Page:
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What better time to be born than the 1960’s, in terms of creative flowering! My first album was “Abbey Road.” I was eight when I got my first guitar – a ten dollar beater. I remember just holding the neck with my left hand and strumming as hard as I could with my right, thinking how great it sounded. So the self-confidence was there from the beginning. Luckily there was also the initiative to learn a few chords, and a teacher or two to help me along the way.

​I took classical lessons up until around age 13. My teacher talked about me maybe going to a conservatory (honestly, I wasn’t that good), but by then I’d heard Zeppelin and Skynyrd, and Hendrix, and it was just too late – I wanted to rock!​

We were living in Berlin at the time, my Dad a Pan Am pilot. My first band was called “Syanide.” I was 13, and it was pretty cool to be playing high school dances. Prior to my junior year I returned to the States, with the solo to Free Bird in my back pocket. I jammed with friends of friends, we put together a band, I happened to be the best singer of the bunch, so I started singing and playing guitar. A few years later a bandmate asked, “Why don’t we try writing our own songs?” Not a bad idea…enter: Rob Hotchkiss, singer/songwriter.

Off to Berkeley for college, where seeing a friend playing Neil Young covers on campus with open case inspired me to start saving money to buy an acoustic guitar. Finally pulled that Martin D-35 off the music store wall, plunked down the hard-earned cash, and walked out of there with the guitar that would end up seeing me through many a Train tour…did the same a few years later with a ’68 Strat.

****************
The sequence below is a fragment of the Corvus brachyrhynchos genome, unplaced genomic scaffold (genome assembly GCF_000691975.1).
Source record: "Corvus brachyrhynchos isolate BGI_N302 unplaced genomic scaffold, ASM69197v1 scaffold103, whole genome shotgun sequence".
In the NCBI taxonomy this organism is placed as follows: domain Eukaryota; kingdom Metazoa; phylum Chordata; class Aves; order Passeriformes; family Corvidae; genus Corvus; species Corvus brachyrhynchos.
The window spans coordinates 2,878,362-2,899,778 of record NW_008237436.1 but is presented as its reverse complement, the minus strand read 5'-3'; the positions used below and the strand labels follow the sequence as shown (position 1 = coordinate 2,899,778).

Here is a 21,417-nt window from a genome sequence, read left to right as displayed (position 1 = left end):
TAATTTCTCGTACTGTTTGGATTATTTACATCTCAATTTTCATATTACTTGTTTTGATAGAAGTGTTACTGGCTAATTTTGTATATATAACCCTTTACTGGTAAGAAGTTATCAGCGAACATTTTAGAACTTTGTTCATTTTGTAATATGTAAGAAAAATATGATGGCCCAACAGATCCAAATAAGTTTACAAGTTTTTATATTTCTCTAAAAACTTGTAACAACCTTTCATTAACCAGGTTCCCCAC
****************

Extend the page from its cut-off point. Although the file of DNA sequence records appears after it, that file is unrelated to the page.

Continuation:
So there were The Beatles, there was Bowie. There was Zeppelin and Skynyrd. There was Neil…and then there was Bob Dylan. I came upon him late, but it was a revelation. And probably like most songwriters, there’s the moment when one has to wonder why in hell they’d wanna put pen to paper when “Tangled Up in Blue” sits there saying, “You’ll never even come close!”

Yet somehow the pen continues to hit paper…

Fast forward to New York City, where I made my living for a couple years playing the street. Back to California, where I played with a number of different bands, eventually fronting Apostles in Los Angeles, who got signed by a major label, which subsequently folded.

Two babies later, we moved to the Bay Area, where I talked Pat Monahan into moving back from Erie to give the music thing one more try. We wrote, we played, added Jimmy, then Charlie and Scott, wrote and played some more. We courted some of the biggest record labels, were rejected, and decided to make a record ourselves. Eventually a label took notice, and signed us to a minor league contract. We did well in the minors, and were called up.

Train was the hardest working band in show biz. On tour, we would play a show, and rather than sleep, we’d pile into the van and drag our trailer to the next town to do morning radio. And it paid off. The van morphed into a bus. Clubs became theaters, theaters became amphitheaters.

Somewhere along the way, though, I lost what was most dear to me – and that is songwriting. So I left the band after “My Private Nation,” recorded the solo album, “Midnight Ghost,” then basically retired to a small island in the Puget Sound, where I spent the better part of a decade playing Schubert and Beethoven on my old Steinway.

Which brings us to the present, where Rob has rediscovered his passion for writing songs, and has returned to the Bay Area to put them in front of people at some of the same clubs that helped launch his former band to multi-platinum success.

Hope To See You At A Show!